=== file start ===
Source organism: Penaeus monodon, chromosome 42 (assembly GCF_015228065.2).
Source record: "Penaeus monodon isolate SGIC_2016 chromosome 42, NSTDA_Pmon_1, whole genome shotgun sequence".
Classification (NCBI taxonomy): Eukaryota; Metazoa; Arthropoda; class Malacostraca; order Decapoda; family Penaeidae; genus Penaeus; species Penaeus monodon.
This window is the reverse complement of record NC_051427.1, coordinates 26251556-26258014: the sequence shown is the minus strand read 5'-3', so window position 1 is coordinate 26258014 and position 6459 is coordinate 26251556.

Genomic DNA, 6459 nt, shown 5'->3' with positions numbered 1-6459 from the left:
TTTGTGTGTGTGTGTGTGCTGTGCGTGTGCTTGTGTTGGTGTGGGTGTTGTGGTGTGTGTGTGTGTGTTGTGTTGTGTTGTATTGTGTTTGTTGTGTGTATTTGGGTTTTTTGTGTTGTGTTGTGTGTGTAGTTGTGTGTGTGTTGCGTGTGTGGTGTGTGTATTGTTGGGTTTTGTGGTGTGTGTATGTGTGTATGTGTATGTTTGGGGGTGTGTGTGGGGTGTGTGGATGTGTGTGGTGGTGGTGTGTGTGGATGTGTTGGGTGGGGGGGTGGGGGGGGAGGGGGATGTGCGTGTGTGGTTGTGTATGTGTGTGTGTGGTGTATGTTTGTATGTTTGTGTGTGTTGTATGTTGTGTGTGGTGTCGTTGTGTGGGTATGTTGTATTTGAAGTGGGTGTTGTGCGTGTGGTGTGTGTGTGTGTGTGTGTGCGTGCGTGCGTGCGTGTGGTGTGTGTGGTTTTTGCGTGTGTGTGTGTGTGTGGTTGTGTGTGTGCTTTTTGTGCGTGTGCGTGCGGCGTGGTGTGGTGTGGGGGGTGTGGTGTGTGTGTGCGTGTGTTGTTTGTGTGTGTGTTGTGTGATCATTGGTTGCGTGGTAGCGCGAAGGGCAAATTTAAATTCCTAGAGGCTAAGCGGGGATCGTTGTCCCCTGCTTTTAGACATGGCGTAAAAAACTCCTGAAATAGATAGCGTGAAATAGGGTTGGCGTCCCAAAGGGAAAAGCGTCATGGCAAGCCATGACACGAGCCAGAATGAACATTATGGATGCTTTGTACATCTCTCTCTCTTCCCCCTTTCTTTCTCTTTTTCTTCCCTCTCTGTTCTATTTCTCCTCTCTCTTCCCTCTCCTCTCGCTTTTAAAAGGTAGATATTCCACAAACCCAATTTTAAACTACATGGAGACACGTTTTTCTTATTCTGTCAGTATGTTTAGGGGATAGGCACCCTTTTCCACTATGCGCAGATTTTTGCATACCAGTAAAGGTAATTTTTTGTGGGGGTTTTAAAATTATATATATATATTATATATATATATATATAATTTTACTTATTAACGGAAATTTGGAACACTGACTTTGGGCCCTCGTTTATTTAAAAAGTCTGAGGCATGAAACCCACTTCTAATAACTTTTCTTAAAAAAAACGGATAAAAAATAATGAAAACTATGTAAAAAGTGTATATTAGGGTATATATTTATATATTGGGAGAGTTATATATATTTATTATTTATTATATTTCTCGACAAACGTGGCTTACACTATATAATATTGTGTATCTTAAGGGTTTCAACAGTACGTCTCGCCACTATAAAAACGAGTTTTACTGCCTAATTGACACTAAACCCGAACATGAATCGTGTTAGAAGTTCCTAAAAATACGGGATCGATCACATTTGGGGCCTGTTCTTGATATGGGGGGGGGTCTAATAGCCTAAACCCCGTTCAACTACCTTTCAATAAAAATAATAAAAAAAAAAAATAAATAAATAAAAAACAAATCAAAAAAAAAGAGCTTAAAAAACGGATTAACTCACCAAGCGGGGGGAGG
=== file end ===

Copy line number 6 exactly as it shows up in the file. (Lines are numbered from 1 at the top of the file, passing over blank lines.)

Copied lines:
TTTGTGTGTGTGTGTGTGCTGTGCGTGTGCTTGTGTTGGTGTGGGTGTTGTGGTGTGTGTGTGTGTGTTGTGTTGTGTTGTATTGTGTTTGTTGTGTGTATTTGGGTTTTTTGTGTTGTGTTGTGTGTGTAGTTGTGTGTGTGTTGCGTGTGTGGTGTGTGTATTGTTGGGTTTTGTGGTGTGTGTATGTGTGTATGTGTATGTTTGGGGGTGTGTGTGGGGTGTGTGGATGTGTGTGGTGGTGGTGTGTGTGGATGTGTTGGGTGGGGGGGTGGGGGGGGAGGGGGATGTGCGTGTGTGGTTGTGTATGTGTGTGTGTGGTGTATGTTTGTATGTTTGTGTGTGTTGTATGTTGTGTGTGGTGTCGTTGTGTGGGTATGTTGTATTTGAAGTGGGTGTTGTGCGTGTGGTGTGTGTGTGTGTGTGTGTGCGTGCGTGCGTGCGTGTGGTGTGTGTGGTTTTTGCGTGTGTGTGTGTGTGTGGTTGTGTGTGTGCTTTTTGTGCGTGTGCGTGCGGCGTGGTGTGGTGTGGGGGGTGTGGTGTGTGTGTGCGTGTGTTGTTTGTGTGTGTGTTGTGTGATCATTGGTTGCGTGGTAGCGCGAAGGGCAAATTTAAATTCCTAGAGGCTAAGCGGGGATCGTTGTCCCCTGCTTTTAGACATGGCGTAAAAAACTCCTGAAATAGATAGCGTGAAATAGGGTTGGCGTCCCAAAGGGAAAAGCGTCATGGCAAGCCATGACACGAGCCAGAATGAACATTATGGATGCTTTGTACATCTCTCTCTCTTCCCCCTTTCTTTCTCTTTTTCTTCCCTCTCTGTTCTATTTCTCCTCTCTCTTCCCTCTCCTCTCGCTTTTAAAAGGTAGATATTCCACAAACCCAATTTTAAACTACATGGAGACACGTTTTTCTTATTCTGTCAGTATGTTTAGGGGATAGGCACCCTTTTCCACTATGCGCAGATTTTTGCATACCAGTAAAGGTAATTTTTTGTGGGGGTTTTAAAATTATATATATATATTATATATATATATATATAATTTTACTTATTAACGGAAATTTGGAACACTGACTTTGGGCCCTCGTTTATTTAAAAAGTCTGAGGCATGAAACCCACTTCTAATAACTTTTCTTAAAAAAAACGGATAAAAAATAATGAAAACTATGTAAAAAGTGTATATTAGGGTATATATTTATATATTGGGAGAGTTATATATATTTATTATTTATTATATTTCTCGACAAACGTGGCTTACACTATATAATATTGTGTATCTTAAGGGTTTCAACAGTACGTCTCGCCACTATAAAAACGAGTTTTACTGCCTAATTGACACTAAACCCGAACATGAATCGTGTTAGAAGTTCCTAAAAATACGGGATCGATCACATTTGGGGCCTGTTCTTGATATGGGGGGGGGTCTAATAGCCTAAACCCCGTTCAACTACCTTTCAATAAAAATAATAAAAAAAAAAAATAAATAAATAAAAAACAAATCAAAAAAAAAGAGCTTAAAAAACGGATTAACTCACCAAGCGGGGGGAGG